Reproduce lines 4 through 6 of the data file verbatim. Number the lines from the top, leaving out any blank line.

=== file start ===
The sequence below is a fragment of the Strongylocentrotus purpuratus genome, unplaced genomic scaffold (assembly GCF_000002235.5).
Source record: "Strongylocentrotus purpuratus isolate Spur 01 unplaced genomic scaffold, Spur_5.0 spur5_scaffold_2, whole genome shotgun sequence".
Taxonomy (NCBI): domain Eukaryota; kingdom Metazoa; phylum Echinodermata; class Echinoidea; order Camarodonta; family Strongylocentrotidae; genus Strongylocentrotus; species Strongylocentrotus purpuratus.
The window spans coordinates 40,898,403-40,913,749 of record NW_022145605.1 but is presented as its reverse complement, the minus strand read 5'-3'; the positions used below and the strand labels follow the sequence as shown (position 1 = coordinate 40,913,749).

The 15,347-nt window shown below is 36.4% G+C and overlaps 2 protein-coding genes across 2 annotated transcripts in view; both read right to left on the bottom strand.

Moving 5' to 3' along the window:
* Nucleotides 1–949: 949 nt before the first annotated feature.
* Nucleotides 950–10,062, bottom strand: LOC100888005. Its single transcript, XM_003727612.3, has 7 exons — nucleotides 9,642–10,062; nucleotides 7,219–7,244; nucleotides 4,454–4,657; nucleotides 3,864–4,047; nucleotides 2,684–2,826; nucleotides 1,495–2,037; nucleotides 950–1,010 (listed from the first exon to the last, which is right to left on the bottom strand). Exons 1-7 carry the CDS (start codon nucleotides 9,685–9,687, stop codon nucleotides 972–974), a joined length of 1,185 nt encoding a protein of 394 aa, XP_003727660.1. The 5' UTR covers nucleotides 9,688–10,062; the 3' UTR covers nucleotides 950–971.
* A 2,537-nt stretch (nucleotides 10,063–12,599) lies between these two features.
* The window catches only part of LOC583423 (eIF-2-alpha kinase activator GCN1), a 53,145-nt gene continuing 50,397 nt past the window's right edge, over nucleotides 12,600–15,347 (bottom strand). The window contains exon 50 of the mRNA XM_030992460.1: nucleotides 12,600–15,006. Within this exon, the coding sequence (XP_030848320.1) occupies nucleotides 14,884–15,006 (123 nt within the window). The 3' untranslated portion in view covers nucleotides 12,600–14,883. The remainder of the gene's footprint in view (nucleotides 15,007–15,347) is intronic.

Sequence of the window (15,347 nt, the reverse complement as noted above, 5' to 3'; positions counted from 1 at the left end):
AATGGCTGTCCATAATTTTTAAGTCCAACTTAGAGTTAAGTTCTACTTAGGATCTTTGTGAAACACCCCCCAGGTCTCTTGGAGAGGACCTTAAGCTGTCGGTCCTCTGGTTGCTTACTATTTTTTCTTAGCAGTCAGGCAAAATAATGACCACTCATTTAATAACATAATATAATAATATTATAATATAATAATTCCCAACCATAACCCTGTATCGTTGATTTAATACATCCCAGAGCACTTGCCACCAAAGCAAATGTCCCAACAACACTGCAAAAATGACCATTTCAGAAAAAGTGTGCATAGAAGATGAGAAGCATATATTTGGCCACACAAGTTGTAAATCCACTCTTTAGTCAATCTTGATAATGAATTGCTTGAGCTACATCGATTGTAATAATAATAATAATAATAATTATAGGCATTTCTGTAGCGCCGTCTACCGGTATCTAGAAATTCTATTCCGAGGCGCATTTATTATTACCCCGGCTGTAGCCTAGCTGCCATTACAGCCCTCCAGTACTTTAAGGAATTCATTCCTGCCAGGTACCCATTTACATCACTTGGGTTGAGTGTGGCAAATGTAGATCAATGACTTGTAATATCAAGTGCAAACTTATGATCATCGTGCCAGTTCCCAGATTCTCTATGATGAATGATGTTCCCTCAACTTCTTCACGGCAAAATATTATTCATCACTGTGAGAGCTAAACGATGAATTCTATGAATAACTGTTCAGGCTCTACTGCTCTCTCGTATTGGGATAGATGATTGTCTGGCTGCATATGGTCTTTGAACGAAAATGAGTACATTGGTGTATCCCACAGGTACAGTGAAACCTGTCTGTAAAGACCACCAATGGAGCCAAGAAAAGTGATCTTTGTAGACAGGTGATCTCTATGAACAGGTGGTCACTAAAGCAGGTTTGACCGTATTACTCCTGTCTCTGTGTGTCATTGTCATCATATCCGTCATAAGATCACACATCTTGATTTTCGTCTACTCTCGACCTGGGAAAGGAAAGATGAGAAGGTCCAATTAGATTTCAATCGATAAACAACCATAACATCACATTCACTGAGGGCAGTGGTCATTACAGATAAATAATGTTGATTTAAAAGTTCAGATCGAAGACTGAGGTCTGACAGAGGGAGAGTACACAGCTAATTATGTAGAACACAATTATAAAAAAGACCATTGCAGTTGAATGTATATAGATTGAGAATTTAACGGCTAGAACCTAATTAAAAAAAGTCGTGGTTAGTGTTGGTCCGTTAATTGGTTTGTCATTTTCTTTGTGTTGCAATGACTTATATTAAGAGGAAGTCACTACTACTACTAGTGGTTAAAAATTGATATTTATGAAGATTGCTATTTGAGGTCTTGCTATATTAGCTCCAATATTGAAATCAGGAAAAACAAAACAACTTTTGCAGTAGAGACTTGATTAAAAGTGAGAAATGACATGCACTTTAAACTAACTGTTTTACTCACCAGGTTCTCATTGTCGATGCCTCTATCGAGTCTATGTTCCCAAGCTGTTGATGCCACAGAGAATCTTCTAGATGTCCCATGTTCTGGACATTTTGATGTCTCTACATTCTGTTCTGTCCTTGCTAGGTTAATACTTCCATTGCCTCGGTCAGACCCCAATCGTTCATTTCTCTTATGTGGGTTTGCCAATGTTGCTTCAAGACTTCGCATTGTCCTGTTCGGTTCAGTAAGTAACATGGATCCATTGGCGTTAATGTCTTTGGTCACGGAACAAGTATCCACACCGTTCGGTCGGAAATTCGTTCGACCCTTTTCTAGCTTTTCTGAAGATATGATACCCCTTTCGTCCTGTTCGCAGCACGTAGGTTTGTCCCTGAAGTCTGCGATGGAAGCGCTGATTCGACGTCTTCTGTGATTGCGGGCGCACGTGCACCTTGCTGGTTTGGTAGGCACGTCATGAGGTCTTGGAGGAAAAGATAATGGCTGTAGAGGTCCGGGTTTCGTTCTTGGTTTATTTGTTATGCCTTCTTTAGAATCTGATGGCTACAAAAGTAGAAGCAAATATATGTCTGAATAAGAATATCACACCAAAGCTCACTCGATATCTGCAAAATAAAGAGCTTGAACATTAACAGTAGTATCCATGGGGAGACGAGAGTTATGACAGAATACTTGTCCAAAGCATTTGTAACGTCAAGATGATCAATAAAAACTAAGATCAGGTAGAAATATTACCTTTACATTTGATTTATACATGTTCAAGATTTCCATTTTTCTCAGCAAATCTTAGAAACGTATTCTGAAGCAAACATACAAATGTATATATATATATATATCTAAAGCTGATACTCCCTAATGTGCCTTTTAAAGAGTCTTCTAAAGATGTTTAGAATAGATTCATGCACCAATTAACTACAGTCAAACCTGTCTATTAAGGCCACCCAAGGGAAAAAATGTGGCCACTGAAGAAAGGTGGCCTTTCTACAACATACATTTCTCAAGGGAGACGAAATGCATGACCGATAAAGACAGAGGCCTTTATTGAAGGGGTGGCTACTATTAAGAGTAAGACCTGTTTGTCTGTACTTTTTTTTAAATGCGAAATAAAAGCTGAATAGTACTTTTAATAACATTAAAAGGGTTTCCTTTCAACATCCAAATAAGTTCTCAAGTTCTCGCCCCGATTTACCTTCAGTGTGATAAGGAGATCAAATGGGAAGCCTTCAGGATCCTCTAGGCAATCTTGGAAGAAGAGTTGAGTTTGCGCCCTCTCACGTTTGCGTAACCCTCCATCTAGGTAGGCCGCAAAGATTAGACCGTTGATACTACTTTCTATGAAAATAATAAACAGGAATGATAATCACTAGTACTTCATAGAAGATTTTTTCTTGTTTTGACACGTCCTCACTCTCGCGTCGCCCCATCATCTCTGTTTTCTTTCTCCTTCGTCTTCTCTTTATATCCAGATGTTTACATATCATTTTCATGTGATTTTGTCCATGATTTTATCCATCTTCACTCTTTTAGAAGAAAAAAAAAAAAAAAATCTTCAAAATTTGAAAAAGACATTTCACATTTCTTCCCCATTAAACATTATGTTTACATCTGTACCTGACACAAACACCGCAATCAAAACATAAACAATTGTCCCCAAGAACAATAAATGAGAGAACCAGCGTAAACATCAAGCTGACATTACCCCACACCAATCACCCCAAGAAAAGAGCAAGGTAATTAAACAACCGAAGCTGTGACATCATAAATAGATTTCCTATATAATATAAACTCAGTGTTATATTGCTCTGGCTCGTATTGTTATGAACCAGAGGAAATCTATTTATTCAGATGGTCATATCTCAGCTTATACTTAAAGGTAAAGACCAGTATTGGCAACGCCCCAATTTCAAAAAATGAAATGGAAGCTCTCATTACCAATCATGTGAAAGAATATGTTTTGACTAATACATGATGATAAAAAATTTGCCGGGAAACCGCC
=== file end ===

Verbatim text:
The window spans coordinates 40,898,403-40,913,749 of record NW_022145605.1 but is presented as its reverse complement, the minus strand read 5'-3'; the positions used below and the strand labels follow the sequence as shown (position 1 = coordinate 40,913,749).

The 15,347-nt window shown below is 36.4% G+C and overlaps 2 protein-coding genes across 2 annotated transcripts in view; both read right to left on the bottom strand.

Moving 5' to 3' along the window: